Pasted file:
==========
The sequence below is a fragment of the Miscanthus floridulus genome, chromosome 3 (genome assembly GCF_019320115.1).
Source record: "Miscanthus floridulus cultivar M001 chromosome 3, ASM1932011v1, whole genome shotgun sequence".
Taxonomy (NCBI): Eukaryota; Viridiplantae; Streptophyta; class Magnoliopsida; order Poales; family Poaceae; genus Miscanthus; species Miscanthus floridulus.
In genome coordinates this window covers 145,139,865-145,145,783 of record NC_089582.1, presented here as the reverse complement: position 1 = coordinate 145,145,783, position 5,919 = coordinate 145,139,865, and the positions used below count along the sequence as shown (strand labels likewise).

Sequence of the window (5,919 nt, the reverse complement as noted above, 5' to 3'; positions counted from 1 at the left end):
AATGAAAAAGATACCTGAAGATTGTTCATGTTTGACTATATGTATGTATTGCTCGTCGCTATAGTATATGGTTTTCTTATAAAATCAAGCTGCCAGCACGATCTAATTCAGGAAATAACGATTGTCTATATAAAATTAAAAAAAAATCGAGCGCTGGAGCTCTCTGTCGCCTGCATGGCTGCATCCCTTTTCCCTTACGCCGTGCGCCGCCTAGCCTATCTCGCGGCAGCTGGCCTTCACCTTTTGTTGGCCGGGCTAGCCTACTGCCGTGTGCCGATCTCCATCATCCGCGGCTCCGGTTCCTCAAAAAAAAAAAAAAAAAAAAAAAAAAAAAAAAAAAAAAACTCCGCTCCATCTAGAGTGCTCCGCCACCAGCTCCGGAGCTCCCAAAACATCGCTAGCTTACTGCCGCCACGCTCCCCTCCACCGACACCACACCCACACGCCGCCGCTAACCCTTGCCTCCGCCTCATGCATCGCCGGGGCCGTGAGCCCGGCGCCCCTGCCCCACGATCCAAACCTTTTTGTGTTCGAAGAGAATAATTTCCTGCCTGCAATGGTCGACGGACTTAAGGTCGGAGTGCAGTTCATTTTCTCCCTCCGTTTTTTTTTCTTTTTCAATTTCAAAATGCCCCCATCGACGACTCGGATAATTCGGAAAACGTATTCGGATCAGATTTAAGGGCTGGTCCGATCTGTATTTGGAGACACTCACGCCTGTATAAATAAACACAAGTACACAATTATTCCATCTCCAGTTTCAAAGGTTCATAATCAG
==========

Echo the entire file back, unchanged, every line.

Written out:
The sequence below is a fragment of the Miscanthus floridulus genome, chromosome 3 (genome assembly GCF_019320115.1).
Source record: "Miscanthus floridulus cultivar M001 chromosome 3, ASM1932011v1, whole genome shotgun sequence".
Taxonomy (NCBI): Eukaryota; Viridiplantae; Streptophyta; class Magnoliopsida; order Poales; family Poaceae; genus Miscanthus; species Miscanthus floridulus.
In genome coordinates this window covers 145,139,865-145,145,783 of record NC_089582.1, presented here as the reverse complement: position 1 = coordinate 145,145,783, position 5,919 = coordinate 145,139,865, and the positions used below count along the sequence as shown (strand labels likewise).

Sequence of the window (5,919 nt, the reverse complement as noted above, 5' to 3'; positions counted from 1 at the left end):
AATGAAAAAGATACCTGAAGATTGTTCATGTTTGACTATATGTATGTATTGCTCGTCGCTATAGTATATGGTTTTCTTATAAAATCAAGCTGCCAGCACGATCTAATTCAGGAAATAACGATTGTCTATATAAAATTAAAAAAAAATCGAGCGCTGGAGCTCTCTGTCGCCTGCATGGCTGCATCCCTTTTCCCTTACGCCGTGCGCCGCCTAGCCTATCTCGCGGCAGCTGGCCTTCACCTTTTGTTGGCCGGGCTAGCCTACTGCCGTGTGCCGATCTCCATCATCCGCGGCTCCGGTTCCTCAAAAAAAAAAAAAAAAAAAAAAAAAAAAAAAAAAAAAAACTCCGCTCCATCTAGAGTGCTCCGCCACCAGCTCCGGAGCTCCCAAAACATCGCTAGCTTACTGCCGCCACGCTCCCCTCCACCGACACCACACCCACACGCCGCCGCTAACCCTTGCCTCCGCCTCATGCATCGCCGGGGCCGTGAGCCCGGCGCCCCTGCCCCACGATCCAAACCTTTTTGTGTTCGAAGAGAATAATTTCCTGCCTGCAATGGTCGACGGACTTAAGGTCGGAGTGCAGTTCATTTTCTCCCTCCGTTTTTTTTTCTTTTTCAATTTCAAAATGCCCCCATCGACGACTCGGATAATTCGGAAAACGTATTCGGATCAGATTTAAGGGCTGGTCCGATCTGTATTTGGAGACACTCACGCCTGTATAAATAAACACAAGTACACAATTATTCCATCTCCAGTTTCAAAGGTTCATAATCAG